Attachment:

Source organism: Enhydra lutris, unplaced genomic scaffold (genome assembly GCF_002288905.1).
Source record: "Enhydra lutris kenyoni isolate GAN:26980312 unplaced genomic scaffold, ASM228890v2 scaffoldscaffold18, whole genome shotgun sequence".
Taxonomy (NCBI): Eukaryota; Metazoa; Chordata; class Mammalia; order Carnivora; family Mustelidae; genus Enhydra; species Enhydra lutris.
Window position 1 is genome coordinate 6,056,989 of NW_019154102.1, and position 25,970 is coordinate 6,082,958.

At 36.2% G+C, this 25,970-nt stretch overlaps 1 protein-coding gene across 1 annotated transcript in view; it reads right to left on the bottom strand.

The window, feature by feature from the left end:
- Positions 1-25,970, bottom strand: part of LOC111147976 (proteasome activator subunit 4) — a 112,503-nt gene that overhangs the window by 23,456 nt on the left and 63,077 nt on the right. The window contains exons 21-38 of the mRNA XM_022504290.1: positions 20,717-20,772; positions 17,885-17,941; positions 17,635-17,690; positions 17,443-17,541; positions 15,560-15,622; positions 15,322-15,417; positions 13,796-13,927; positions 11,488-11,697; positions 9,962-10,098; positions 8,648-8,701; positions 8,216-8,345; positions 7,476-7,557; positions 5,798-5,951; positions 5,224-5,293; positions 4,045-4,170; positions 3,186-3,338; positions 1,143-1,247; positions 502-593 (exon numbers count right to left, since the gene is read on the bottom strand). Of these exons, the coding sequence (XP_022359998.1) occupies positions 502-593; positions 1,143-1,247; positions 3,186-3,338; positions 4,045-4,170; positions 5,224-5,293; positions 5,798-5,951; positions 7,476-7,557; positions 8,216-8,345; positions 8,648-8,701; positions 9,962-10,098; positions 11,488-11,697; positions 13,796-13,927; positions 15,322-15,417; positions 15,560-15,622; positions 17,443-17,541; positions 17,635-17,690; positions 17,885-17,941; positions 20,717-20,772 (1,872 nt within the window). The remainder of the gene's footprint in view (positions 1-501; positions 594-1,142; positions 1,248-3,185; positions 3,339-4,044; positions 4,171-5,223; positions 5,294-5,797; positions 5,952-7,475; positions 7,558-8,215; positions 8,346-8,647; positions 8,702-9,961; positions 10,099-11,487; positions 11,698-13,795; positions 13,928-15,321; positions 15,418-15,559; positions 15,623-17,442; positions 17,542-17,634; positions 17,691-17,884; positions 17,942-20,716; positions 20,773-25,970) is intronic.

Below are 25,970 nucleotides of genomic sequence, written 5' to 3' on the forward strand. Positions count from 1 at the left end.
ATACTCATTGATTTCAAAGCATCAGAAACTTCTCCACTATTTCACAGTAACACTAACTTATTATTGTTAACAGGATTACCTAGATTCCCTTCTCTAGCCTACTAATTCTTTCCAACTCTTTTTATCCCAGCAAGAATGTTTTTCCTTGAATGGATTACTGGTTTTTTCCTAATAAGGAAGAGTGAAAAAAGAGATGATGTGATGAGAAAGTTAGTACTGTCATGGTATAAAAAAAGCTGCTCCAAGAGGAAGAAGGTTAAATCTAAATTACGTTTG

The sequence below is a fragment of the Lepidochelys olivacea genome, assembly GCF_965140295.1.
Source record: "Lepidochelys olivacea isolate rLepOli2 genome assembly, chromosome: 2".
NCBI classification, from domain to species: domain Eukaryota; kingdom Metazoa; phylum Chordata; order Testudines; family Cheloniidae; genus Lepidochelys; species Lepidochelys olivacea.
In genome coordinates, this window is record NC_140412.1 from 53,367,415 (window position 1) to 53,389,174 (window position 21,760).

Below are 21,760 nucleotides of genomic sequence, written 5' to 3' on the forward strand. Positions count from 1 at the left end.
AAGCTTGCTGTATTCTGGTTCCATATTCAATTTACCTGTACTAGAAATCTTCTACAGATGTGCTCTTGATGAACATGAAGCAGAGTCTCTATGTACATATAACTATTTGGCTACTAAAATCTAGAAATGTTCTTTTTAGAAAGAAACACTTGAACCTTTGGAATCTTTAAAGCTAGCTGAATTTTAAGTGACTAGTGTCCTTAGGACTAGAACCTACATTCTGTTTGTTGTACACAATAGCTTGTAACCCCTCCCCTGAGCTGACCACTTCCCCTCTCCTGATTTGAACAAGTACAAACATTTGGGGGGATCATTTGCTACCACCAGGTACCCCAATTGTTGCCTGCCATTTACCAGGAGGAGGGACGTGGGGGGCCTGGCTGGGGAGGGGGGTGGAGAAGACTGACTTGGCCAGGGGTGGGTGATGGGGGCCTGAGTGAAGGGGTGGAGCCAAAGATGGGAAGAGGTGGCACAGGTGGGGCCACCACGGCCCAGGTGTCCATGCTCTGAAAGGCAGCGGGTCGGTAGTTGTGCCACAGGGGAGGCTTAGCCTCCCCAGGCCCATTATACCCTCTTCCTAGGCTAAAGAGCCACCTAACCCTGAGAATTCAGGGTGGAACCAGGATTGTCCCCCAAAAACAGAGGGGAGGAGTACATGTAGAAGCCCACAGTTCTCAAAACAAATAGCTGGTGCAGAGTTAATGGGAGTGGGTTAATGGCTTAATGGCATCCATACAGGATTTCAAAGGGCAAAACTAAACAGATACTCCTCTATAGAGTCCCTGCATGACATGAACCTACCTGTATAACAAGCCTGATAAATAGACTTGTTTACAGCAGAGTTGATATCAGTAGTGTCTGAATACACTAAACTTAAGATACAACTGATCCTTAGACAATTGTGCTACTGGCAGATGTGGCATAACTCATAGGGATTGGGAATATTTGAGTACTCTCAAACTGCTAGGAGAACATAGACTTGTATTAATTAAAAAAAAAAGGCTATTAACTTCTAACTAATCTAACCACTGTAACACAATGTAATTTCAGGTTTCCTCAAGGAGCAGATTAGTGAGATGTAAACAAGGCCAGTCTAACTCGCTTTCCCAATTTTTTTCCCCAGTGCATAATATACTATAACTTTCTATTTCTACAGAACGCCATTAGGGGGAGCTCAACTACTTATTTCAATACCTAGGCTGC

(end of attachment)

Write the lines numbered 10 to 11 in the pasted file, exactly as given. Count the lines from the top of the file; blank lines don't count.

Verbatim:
The sequence below is a fragment of the Lepidochelys olivacea genome, assembly GCF_965140295.1.
Source record: "Lepidochelys olivacea isolate rLepOli2 genome assembly, chromosome: 2".